For more, take a look at this short list of Yakut / Russian phrases. (Notice it’s labeled Sakha / Russian. Yakutsk is the capital of the Sakha Republic.) If grammar is your thing, here’s all the Yakut grammar you could ever dream of.
More real Yakut: here’s a singer called Куннэй, singing a beautiful song called Ыл туойуох сэгэриэм.
The video at the beginning of this post- хоту уолаттара (Парни севера)– is by ZLOI MAMBET, who also became famous for this parody of this Timati song. The Siberian Times has a great article on how that video was filmed.
There’s another cool song by ZLOI MAMBET, ункуулээ буппэккэ, that will give you a peek at winter in Yakutsk.
One reason I think that Yakut is so interesting now is because it’s still completely inaccessible to most people.
The year is 2017.
The internet blankets the world.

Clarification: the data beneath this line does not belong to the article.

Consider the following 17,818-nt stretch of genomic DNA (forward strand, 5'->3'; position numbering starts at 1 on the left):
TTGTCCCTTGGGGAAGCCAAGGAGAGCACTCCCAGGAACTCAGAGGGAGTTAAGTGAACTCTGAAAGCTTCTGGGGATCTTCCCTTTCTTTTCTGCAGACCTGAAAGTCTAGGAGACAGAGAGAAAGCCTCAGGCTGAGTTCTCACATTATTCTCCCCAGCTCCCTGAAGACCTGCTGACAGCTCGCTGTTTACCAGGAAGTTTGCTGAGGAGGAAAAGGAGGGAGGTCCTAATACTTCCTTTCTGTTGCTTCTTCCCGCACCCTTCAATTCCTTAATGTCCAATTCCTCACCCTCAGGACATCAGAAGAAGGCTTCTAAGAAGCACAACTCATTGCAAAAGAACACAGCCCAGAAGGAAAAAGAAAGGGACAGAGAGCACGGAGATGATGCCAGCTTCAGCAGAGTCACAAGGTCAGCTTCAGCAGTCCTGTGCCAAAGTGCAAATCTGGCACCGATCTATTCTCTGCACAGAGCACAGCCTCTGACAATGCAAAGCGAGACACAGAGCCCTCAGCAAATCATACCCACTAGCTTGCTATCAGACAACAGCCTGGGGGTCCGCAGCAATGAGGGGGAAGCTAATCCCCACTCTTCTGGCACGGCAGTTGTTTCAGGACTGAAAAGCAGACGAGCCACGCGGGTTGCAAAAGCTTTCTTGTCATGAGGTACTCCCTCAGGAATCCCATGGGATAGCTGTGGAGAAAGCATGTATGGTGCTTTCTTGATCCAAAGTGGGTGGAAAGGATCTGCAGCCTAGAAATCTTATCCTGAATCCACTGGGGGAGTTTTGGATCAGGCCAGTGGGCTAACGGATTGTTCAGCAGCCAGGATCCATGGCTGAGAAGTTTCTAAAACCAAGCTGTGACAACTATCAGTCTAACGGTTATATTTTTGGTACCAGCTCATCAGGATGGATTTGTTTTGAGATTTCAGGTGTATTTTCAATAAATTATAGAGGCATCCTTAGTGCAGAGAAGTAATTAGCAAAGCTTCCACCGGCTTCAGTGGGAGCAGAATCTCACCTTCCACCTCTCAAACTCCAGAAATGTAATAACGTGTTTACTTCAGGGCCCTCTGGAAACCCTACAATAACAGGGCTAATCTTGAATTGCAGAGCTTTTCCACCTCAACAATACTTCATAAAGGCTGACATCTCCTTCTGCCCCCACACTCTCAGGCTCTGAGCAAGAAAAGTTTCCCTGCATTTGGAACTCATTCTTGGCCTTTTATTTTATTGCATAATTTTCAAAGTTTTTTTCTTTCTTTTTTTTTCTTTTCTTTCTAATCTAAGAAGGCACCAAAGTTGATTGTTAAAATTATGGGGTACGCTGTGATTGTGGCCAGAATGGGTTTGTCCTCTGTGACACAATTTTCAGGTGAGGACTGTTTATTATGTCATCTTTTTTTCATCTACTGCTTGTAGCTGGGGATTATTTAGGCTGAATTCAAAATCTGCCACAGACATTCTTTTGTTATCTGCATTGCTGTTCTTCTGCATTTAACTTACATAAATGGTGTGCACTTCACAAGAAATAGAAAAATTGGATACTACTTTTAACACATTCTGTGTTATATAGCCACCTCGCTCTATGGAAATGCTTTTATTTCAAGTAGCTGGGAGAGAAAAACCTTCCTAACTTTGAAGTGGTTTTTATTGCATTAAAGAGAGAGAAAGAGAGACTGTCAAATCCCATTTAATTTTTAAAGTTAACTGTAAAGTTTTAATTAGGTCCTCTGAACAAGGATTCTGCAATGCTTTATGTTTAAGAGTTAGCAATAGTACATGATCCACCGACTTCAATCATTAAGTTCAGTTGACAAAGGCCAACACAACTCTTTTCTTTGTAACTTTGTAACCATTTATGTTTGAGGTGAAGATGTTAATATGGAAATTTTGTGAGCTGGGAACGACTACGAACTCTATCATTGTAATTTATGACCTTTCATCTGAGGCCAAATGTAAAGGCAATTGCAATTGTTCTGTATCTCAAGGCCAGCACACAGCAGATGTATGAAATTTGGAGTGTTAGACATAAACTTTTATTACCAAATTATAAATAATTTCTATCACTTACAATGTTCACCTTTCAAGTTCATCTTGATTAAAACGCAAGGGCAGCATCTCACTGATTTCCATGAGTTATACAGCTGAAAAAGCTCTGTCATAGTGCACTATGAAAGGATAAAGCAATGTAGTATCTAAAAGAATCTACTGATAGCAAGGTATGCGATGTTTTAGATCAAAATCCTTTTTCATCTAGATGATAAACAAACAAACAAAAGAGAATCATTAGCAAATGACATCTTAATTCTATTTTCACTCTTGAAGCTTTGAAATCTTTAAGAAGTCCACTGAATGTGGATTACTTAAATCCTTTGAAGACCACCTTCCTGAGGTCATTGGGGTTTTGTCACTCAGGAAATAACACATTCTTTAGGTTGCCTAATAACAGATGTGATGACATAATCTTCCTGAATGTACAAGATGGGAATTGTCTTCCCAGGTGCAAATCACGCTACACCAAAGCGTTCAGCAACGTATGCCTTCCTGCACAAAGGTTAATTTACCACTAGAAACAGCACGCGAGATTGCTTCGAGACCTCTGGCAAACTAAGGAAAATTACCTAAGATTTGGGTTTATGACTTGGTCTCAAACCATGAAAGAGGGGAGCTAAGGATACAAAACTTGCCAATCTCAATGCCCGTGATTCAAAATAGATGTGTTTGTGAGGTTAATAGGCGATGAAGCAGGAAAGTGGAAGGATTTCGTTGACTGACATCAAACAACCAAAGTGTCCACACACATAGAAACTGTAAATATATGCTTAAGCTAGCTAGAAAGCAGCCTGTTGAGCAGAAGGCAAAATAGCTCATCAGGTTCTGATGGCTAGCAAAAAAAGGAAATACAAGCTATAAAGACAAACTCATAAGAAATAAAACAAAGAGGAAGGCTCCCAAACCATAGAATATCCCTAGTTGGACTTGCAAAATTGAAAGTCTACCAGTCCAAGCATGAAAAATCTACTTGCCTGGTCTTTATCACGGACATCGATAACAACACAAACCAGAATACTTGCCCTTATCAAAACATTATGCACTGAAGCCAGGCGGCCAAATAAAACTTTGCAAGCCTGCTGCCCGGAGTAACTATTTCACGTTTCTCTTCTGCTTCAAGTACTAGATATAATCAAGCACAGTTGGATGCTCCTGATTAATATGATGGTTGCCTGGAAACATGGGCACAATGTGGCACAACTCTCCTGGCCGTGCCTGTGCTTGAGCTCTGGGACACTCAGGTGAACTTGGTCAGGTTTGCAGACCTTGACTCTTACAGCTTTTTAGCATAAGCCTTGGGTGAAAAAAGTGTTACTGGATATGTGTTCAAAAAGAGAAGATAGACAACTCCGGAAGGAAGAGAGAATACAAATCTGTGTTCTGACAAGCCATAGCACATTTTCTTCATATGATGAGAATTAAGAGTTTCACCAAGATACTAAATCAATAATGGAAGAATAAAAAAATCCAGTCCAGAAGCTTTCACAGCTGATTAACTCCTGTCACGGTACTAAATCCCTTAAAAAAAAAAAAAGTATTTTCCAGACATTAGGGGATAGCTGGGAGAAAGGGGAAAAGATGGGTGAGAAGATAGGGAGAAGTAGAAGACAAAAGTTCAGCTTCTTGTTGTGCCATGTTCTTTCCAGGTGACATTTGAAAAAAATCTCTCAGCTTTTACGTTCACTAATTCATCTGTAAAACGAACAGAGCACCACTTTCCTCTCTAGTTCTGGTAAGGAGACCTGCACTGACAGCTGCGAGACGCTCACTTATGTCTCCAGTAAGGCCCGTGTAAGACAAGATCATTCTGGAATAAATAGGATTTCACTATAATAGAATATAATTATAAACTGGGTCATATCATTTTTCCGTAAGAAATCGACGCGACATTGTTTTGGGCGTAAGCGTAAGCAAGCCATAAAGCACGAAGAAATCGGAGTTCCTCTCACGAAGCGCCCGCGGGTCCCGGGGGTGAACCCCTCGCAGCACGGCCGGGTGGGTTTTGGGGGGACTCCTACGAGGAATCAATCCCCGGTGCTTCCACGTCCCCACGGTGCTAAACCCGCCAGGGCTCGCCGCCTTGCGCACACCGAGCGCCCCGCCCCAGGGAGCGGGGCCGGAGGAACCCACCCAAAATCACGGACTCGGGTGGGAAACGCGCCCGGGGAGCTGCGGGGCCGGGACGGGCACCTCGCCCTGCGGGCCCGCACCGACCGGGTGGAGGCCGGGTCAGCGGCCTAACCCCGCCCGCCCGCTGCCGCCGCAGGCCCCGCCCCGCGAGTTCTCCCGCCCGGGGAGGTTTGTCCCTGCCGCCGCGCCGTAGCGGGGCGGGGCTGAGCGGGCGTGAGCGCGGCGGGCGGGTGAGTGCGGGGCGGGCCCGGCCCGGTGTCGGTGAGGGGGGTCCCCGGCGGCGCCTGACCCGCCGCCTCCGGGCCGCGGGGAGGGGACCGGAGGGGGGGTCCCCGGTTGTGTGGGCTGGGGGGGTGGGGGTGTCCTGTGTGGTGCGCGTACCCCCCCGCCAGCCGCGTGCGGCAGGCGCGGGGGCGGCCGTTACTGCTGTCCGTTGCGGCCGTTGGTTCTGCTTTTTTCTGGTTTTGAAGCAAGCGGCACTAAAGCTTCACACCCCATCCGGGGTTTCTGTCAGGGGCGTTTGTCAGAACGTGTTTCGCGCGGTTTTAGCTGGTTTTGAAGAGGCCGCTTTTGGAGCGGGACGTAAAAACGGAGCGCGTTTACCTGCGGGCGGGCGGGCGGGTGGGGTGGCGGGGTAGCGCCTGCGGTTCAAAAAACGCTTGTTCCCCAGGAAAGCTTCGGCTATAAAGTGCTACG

Google Translate features more than 100 languages.
Yet searching for “learn Yakut” brings up nothing. There’s not a single dedicated resource in English for learning Yakut. Only this lonely Duolinguo thread and a small cache of recorded phrases on Omniglot.
Let’s say you come across маҕаһыыҥҥа.
Маҕаһыыҥҥа. WHAT? Seriously, how can you figure out what that means? You’d have to track down a native speaker. There is no shortcut, no machine translation, no googling of “Что значит маҕаһыыҥҥа?” or “What does маҕаһыыҥҥа mean?”
Language aside, what stands out from my time in Yakutsk is the total fascination with beauty contests and modeling. You may have heard the recent story of “Siberian Snow White.” Perhaps you’ve also heard of Polina Protodyakonova, a Yakut model working in Los Angeles. Yakutsk has many, many, many more hopefuls. Every time my friend sends a magazine from Yakutsk, it always has several pages like this:
Russia Beyond The Headlines explores the reasons for this in a post titled Why beauty contests are so popular in Yakutsk.
It’s pretty cool how strong and present Yakut culture is, even if we don’t see many images of it in the West. Each Yakutia magazine has a sense of pride stamped into its pages.
A few more pictures, just for fun: